K is for ...

These are particles that carry a quantum property called strangeness. Some fundamental particles have the property known as charm!

N is for ...

When two quantum particles are entangled, it can also be said they are “nonlocal”: their physical proximity does not affect the way their quantum states are linked.

Q is for ...
Quantum States

Quantum states, which represent the state of affairs of a quantum system, change by a different set of rules than classical states.

S is for ...

The feature of a quantum system whereby it exists in several separate quantum states at the same time.

M is for ...

Quantum physics is the study of nature at the very small. Mathematics is one language used to formalise or describe quantum phenomena.

H is for ...
Hawking Radiation

In 1975, Stephen Hawking showed that the principles of quantum mechanics would mean that a black hole emits a slow stream of particles and would eventually evaporate.

R is for ...

Unpredictability lies at the heart of quantum mechanics. It bothered Einstein, but it also bothers the Dalai Lama.

K is for ...

Quantum Key Distribution (QKD) is a way to create secure cryptographic keys, allowing for more secure communication.

S is for ...

Researchers are harnessing the intricacies of quantum mechanics to develop powerful quantum sensors. These sensors could open up a wide range of applications.

U is for ...

To many researchers, the universe behaves like a gigantic quantum computer that is busy processing all the information it contains.

A is for ...
Alice and Bob

In quantum experiments, these are the names traditionally given to the people transmitting and receiving information. In quantum cryptography, an eavesdropper called Eve tries to intercept the information.

T is for ...

This happens when quantum objects “borrow” energy in order to bypass an obstacle such as a gap in an electrical circuit. It is possible thanks to the uncertainty principle, and enables quantum particles to do things other particles can’t.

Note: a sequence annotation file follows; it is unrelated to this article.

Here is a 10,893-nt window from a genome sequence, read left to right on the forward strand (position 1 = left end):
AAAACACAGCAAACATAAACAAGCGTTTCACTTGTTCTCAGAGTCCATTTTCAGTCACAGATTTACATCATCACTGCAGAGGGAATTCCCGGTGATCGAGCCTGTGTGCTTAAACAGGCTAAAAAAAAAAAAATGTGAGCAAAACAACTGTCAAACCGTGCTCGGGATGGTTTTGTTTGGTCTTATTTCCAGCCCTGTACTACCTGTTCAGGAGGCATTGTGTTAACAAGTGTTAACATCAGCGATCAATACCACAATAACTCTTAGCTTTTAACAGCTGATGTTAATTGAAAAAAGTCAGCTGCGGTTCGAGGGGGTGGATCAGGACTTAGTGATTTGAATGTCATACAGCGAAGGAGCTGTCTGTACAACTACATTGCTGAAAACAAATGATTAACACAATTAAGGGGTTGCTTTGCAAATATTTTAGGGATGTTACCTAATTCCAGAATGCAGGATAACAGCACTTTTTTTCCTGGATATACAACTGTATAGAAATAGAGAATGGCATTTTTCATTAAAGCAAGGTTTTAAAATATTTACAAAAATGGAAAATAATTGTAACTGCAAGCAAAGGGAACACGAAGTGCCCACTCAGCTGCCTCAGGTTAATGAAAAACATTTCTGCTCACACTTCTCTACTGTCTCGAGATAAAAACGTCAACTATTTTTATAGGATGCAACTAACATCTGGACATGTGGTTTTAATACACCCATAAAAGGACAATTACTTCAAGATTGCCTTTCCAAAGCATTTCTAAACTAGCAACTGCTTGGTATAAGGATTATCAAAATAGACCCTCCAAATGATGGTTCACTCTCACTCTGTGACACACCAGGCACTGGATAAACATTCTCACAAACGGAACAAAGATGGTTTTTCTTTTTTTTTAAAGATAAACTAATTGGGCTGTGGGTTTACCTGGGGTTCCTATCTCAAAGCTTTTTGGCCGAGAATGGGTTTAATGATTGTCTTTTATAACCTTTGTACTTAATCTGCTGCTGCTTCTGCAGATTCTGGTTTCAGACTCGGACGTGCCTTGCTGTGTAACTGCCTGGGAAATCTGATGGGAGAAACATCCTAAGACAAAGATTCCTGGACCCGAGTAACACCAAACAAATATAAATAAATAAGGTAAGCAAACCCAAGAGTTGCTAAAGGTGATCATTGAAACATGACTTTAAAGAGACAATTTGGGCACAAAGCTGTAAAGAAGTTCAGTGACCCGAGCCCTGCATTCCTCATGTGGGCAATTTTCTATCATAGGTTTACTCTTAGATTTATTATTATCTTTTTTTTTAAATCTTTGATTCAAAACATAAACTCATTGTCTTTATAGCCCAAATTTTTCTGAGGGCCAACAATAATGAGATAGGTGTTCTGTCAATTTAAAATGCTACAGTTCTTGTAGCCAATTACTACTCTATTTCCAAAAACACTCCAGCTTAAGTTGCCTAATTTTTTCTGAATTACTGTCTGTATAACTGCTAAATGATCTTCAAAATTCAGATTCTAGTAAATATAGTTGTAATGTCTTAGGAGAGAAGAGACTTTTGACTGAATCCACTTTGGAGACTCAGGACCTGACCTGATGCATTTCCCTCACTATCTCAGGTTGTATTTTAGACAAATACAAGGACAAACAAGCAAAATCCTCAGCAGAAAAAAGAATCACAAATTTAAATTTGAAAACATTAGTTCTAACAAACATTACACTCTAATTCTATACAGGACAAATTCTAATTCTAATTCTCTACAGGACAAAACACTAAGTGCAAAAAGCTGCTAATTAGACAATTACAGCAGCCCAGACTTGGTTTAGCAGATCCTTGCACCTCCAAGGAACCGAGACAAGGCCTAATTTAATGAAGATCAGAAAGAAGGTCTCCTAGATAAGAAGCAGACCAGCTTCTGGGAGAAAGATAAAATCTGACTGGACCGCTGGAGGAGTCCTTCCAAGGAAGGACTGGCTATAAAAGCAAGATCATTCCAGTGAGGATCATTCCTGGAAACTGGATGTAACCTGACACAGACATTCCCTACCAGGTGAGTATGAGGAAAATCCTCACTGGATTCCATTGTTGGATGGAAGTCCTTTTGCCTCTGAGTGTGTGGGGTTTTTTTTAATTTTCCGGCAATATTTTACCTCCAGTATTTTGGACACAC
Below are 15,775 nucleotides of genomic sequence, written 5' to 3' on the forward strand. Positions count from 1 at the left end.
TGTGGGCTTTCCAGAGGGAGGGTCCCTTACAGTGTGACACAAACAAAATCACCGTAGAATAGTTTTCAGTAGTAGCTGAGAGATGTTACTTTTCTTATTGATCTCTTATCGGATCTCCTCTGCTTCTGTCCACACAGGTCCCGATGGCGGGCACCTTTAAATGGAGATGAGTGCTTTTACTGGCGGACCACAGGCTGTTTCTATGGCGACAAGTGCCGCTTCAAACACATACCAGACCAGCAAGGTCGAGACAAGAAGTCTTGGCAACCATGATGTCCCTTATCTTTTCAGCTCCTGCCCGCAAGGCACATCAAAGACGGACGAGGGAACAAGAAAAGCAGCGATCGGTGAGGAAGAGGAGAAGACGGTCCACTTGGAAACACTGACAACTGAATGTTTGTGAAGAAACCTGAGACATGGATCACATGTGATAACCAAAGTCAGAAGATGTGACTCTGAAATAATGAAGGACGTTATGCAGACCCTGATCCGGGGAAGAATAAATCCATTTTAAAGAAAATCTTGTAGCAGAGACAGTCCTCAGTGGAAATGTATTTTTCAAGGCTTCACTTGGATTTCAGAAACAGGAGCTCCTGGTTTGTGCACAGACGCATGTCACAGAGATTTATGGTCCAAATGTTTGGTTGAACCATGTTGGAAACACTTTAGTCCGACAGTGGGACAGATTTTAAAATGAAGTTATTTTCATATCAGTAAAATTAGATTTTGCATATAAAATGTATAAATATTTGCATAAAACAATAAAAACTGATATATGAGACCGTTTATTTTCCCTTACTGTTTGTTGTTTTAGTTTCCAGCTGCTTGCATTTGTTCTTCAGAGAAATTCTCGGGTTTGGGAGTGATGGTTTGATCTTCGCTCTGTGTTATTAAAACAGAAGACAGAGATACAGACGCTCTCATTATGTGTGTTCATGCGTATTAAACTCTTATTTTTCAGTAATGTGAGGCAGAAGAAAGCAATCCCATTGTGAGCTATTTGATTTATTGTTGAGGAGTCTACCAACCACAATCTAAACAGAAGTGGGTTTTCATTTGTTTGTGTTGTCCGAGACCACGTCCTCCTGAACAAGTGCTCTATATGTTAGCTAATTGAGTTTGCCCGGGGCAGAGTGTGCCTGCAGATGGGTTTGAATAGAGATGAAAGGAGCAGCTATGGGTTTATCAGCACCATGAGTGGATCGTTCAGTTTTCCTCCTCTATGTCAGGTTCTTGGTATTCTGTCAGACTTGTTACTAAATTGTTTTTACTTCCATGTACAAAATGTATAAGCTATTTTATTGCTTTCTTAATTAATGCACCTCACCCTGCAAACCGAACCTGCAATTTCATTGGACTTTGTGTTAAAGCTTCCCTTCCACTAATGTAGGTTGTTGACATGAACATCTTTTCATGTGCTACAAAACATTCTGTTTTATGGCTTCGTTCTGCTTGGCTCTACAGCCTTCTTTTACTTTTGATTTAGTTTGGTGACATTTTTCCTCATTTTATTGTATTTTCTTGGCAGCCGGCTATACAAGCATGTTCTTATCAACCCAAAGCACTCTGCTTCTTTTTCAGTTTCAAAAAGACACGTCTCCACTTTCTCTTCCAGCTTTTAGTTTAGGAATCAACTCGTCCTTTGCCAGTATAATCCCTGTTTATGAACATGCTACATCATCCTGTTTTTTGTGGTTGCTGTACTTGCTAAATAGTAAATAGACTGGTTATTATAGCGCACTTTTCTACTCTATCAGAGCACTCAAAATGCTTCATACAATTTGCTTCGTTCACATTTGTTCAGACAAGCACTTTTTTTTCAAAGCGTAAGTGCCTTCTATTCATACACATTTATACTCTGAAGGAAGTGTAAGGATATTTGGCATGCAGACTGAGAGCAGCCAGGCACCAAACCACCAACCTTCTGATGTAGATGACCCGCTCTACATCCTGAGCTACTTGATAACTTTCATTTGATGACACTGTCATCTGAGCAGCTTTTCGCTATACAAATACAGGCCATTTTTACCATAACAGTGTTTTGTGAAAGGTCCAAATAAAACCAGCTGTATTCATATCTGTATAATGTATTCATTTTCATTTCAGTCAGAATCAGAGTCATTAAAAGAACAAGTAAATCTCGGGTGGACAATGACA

U is for ...
Uncertainty Principle

One of the most famous ideas in science, this declares that it is impossible to know all the physical attributes of a quantum particle or system simultaneously.

P is for ...

Quantum mechanics is a probabilistic theory: it does not give definite answers, but only the probability that an experiment will come up with a particular answer. This was the source of Einstein’s objection that God “does not play dice” with the universe.

S is for ...
Schrödinger’s Cat

A hypothetical experiment in which a cat kept in a closed box can be alive and dead at the same time – as long as nobody lifts the lid to take a look.

E is for ...

As the world makes more advances in quantum science and technologies, it is time to think about how it will impact lives and how society should respond. This mini-documentary by the Quantum Daily is a good starting point to think about these ethical issues. 

X is for ...

In 1923 Arthur Compton shone X-rays onto a block of graphite and found that they bounced off with their energy reduced exactly as would be expected if they were composed of particles colliding with electrons in the graphite. This was the first indication of radiation’s particle-like nature.

Q is for ...
Quantum biology

A new and growing field that explores whether many biological processes depend on uniquely quantum processes to work. Under particular scrutiny at the moment are photosynthesis, smell and the navigation of migratory birds.

I is for ...

Some of the strangest characteristics of quantum theory can be demonstrated by firing a photon into an interferometer

T is for ...

The arrow of time is “irreversible”—time goes forward. On microscopic quantum scales, this seems less certain. A recent experiment shows that the forward pointing of the arrow of time remains a fundamental rule for quantum measurements.

V is for ...
Virtual particles

Quantum theory’s uncertainty principle says that since not even empty space can have zero energy, the universe is fizzing with particle-antiparticle pairs that pop in and out of existence. These “virtual” particles are the source of Hawking radiation.

G is for ...

Our best theory of gravity no longer belongs to Isaac Newton. It’s Einstein’s General Theory of Relativity. There’s just one problem: it is incompatible with quantum theory. The effort to tie the two together provides the greatest challenge to physics in the 21st century.

G is for ...

These elementary particles hold together the quarks that lie at the heart of matter.

C is for ...

People have been hiding information in messages for millennia, but the quantum world provides a whole new way to do it.

H is for ...
Hidden Variables

One school of thought says that the strangeness of quantum theory can be put down to a lack of information; if we could find the “hidden variables” the mysteries would all go away.

M is for ...

Our most successful theories of cosmology suggest that our universe is one of many universes that bubble off from one another. It’s not clear whether it will ever be possible to detect these other universes.